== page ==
If you've ever endured one of the sales pitch's for the (numerous) gimmick “pressure point” salesmen, then you'd be inclined to believe that these “pressure points” are the answer to any of your own (inability to actually work on your chosen art) requirements and/or deficiency's.
  Pressure points, are no more, or any less, than any other asset in one's collection of applications to utilize (should the situation call for it). As one becomes more familiar with them and their locations (as well as understanding how and when they are most practically applied), they do tend to be utilized with greater frequency.
  What people don't (want to?) understand, is that they are rarely used as a “solo” application. They are most often utilized within a common technique's application (punch, kick, grab etc.). Unless one was (already) aware of the locations significance, it would never be related to even being considered to be a “pressure point” application.
     The majority of the yahoo's that are promoting (“their”) pressure point applications, are only pummeling their (victims) student's on the neck. This is in NO WAY a demonstration of skill or knowledge (much less ability).
   The neck is a very vulnerable area (to any impact). Regardless of how one chooses to strike it, your likely to witness some manner of results (that occur from any impact upon it). They most likely won't be what your expecting (like the eye's rolling-back, and the subject going unconscious), but you will produce some level of an arguably usable result.
  As with most subjects, this one has different uses depending on the knowledge level of the implementer. To achieve a (simplistic) “reaction”, is easy. To achieve the exact reaction (that you want and/or need) requires far more skill/knowledge (than what you'll achieve through these charlatan's).
  I think the greatest disappointment (for the student's of these joker's) is the fact that what they're shown to do, won't work the way they wanted it to. The facts are, that there is no short-cuts, and/or easy way to learn these technique's (and that's all that they are, technique's).
  As long as the student can avoid the TCM nonsense, and approach the technique's as a (yet another) physical application, they are not that difficult to incorporate into one's repertoire.
  We usually have student's begin with gaining an understanding of the limbs ROM (Range Of Motion), as they become more familiar with those, we begin adding (related) locations that can be utilized (in various manners) that will affect the various limb's ROM.
  In addition to the ROM knowledge, a student must understand a limb's interrelationship with rest of the body. Any action perpetrated upon any location upon the body, will produce correlating effects elsewhere (upon the subject's body).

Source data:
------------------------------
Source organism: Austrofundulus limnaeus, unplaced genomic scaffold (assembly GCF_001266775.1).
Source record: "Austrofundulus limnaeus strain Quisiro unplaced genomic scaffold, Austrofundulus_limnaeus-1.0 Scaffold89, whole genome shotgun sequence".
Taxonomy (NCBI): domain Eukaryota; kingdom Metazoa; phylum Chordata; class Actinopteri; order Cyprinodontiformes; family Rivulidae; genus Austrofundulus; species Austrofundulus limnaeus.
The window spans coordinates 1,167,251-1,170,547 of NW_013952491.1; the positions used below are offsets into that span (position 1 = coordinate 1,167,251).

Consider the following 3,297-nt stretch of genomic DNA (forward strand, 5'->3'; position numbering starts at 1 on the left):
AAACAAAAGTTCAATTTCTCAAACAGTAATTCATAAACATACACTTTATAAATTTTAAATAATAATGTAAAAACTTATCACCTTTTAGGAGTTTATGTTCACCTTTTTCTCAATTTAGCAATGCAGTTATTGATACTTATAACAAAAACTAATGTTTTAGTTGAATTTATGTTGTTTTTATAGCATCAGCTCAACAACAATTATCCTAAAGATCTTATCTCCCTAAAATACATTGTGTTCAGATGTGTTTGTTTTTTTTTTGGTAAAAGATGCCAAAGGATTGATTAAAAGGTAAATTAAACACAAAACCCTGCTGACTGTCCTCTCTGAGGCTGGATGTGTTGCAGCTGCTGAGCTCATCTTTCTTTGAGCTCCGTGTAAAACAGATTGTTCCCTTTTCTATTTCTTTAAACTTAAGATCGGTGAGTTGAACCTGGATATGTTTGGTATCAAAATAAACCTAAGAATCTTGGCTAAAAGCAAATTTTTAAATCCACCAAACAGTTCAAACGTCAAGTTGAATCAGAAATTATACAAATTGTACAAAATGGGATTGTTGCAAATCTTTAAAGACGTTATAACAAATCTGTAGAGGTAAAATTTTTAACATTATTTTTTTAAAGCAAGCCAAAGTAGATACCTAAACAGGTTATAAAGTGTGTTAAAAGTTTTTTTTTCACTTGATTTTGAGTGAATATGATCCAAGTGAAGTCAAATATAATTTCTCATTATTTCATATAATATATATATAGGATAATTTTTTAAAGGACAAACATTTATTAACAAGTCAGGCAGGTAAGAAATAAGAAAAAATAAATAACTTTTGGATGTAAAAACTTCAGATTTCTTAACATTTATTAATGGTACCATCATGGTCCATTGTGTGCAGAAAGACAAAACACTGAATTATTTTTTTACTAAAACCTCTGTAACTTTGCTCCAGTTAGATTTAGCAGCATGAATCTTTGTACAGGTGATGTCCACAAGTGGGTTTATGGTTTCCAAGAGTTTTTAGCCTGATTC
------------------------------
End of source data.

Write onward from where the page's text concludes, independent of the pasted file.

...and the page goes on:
This is why/how we confirm the proper application of a tuite technique (performed on an uke's wrist). If/when we can see the proper knee reaction, we know the technique has been properly applied (if there is no knee-reaction, the technique was not being properly applied).
  This interrelationship is not based upon some magical voodoo nonsense that depends on the time of day to establish applicability. It's based upon physiological facts (having more to do with balance than with any manner of “Chinese elemental” theory/crap). This interrelationship is demonstrated to student's through a simplistic exercise that we call, the fist pressure demonstration.
  The student will assume a stance, although irrelevant which one, it's easier to illustrate the principle if/when the student assumes a stance where both legs are tensed (like a horse stance). The student then extends a fist to their front (as if performing a punch), while tensing the muscles in their entire body (remember, this is only being done for testing/illustration purposes, not to evaluate someone's punching manner/technique).
  While the student's fist is extended, the other person will apply pressure (usually with only the fingertips) against the (either/any) side of the student's extended fist/arm. In addition to the (obvious) pressure applied against the hand/arm, the student should (additionally) note the muscular reaction being created (because of the applied pressure) to other locations upon the entire body.
  This is most obvious within the leg muscles of the individual. As pressure is varied (between top, bottom and either side), the corresponding (muscular) reactions change to match those (directional) differences. Though most easily detected within the leg muscles, similar reactions occur throughout the entire body. It's those reactions, that the student will begin to correlate to locations for their striking techniques.
  This (simplistic) illustration of the human body's (limb's) anatomical interrelationship, is only another one of the learning model's that are provided for a student's understanding of the taught principles. Regardless if the student is using “pressure points” (or not), understanding that nothing on or within the human body operates independently, without the interaction of (usually several) other aspects of the individual's anatomy is essential to learning how to control, manipulate and/or debilitate an aggressor.